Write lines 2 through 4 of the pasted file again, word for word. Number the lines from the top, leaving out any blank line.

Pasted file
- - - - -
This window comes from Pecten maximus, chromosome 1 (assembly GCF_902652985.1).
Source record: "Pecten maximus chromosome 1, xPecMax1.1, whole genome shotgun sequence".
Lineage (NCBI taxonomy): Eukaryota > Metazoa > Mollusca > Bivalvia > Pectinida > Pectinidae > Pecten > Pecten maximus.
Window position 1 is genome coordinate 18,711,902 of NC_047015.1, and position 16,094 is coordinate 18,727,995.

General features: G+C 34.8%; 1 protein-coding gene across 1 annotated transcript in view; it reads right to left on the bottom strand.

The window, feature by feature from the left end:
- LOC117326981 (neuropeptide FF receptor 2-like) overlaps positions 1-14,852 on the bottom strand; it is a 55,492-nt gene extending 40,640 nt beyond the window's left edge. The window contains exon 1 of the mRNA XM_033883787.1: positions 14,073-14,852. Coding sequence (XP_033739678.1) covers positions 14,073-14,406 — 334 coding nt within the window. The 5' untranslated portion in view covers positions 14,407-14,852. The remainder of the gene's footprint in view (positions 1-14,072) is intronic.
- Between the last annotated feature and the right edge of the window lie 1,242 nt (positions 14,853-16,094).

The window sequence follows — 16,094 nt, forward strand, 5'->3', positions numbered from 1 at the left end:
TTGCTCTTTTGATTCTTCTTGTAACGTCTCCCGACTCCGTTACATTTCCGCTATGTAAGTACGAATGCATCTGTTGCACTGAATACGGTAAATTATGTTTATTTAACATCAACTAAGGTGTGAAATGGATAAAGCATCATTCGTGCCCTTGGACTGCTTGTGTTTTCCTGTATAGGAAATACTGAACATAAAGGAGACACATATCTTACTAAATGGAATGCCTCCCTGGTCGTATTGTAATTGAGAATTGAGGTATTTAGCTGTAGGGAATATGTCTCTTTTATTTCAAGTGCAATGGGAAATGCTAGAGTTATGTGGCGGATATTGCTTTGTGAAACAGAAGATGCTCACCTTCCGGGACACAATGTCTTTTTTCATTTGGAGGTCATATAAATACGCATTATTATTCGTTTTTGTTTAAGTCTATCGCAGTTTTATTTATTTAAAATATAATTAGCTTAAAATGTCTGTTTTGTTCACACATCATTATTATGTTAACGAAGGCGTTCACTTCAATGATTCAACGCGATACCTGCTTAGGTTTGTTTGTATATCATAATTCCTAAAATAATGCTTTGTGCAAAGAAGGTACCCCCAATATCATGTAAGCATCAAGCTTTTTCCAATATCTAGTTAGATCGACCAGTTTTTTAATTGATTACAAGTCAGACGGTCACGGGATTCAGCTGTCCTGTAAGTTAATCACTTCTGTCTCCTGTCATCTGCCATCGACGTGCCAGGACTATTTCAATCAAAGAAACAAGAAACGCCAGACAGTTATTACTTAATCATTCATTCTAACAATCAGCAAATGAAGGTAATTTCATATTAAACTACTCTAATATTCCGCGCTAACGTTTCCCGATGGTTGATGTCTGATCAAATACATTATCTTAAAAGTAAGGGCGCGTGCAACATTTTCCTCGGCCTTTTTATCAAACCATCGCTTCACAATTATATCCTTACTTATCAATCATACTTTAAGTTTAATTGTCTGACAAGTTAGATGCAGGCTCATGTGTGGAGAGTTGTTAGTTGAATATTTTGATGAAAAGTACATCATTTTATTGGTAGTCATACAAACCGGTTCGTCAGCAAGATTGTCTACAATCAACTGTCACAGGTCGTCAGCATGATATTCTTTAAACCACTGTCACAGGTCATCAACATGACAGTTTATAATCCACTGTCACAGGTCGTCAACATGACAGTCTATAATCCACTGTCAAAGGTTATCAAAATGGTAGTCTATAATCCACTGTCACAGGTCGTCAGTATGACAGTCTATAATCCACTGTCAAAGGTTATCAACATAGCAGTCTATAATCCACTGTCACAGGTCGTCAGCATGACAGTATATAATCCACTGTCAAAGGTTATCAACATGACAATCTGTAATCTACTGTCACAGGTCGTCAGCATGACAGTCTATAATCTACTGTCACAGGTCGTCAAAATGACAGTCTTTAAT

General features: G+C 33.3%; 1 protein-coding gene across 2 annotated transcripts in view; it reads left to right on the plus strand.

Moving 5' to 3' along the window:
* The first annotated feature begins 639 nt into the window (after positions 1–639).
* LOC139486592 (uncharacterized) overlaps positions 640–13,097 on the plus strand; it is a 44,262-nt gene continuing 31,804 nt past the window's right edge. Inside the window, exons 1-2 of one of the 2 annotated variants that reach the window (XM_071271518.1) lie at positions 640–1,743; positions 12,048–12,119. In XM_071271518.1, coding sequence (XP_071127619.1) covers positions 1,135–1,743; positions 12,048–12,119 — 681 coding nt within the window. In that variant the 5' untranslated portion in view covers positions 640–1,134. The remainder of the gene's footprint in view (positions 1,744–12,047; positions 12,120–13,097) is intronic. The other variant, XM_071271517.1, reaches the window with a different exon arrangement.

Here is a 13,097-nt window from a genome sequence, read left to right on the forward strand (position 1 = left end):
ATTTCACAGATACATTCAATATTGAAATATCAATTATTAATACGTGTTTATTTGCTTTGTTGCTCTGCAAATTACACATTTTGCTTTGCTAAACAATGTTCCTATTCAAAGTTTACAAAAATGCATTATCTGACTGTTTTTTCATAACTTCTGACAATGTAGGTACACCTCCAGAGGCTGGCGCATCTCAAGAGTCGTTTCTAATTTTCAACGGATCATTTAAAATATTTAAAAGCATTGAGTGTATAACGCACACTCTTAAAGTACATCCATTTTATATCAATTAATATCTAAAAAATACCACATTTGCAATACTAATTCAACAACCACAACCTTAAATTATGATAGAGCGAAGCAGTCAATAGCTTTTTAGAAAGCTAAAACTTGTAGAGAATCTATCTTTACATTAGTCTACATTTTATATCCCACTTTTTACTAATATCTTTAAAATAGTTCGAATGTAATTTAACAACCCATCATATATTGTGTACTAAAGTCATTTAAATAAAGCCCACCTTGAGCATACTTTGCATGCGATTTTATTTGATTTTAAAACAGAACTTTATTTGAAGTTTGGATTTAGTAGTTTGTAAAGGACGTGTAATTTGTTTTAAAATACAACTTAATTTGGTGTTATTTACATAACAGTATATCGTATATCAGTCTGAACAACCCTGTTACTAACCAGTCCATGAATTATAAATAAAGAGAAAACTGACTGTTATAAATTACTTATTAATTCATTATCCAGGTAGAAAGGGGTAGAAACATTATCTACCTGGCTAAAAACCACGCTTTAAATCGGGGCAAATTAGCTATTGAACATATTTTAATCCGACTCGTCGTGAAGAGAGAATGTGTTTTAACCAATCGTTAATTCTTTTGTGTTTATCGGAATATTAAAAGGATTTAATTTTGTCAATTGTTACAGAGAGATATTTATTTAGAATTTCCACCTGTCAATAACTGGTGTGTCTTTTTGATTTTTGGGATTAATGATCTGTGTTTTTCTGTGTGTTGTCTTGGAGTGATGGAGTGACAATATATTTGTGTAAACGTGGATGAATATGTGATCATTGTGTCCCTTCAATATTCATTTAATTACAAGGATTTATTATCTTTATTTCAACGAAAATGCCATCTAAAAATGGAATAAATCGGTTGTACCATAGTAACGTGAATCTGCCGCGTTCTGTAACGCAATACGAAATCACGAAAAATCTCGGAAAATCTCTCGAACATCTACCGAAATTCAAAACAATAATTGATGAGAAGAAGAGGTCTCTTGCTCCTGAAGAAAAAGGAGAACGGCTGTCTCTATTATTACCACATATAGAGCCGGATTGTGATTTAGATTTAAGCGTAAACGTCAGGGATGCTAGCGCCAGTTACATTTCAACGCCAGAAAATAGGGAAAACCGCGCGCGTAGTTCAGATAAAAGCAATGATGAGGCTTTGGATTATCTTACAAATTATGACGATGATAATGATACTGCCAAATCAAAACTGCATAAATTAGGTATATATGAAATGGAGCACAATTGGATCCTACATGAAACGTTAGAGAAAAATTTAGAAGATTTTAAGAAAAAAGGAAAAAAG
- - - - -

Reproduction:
Source record: "Pecten maximus chromosome 1, xPecMax1.1, whole genome shotgun sequence".
Lineage (NCBI taxonomy): Eukaryota > Metazoa > Mollusca > Bivalvia > Pectinida > Pectinidae > Pecten > Pecten maximus.
Window position 1 is genome coordinate 18,711,902 of NC_047015.1, and position 16,094 is coordinate 18,727,995.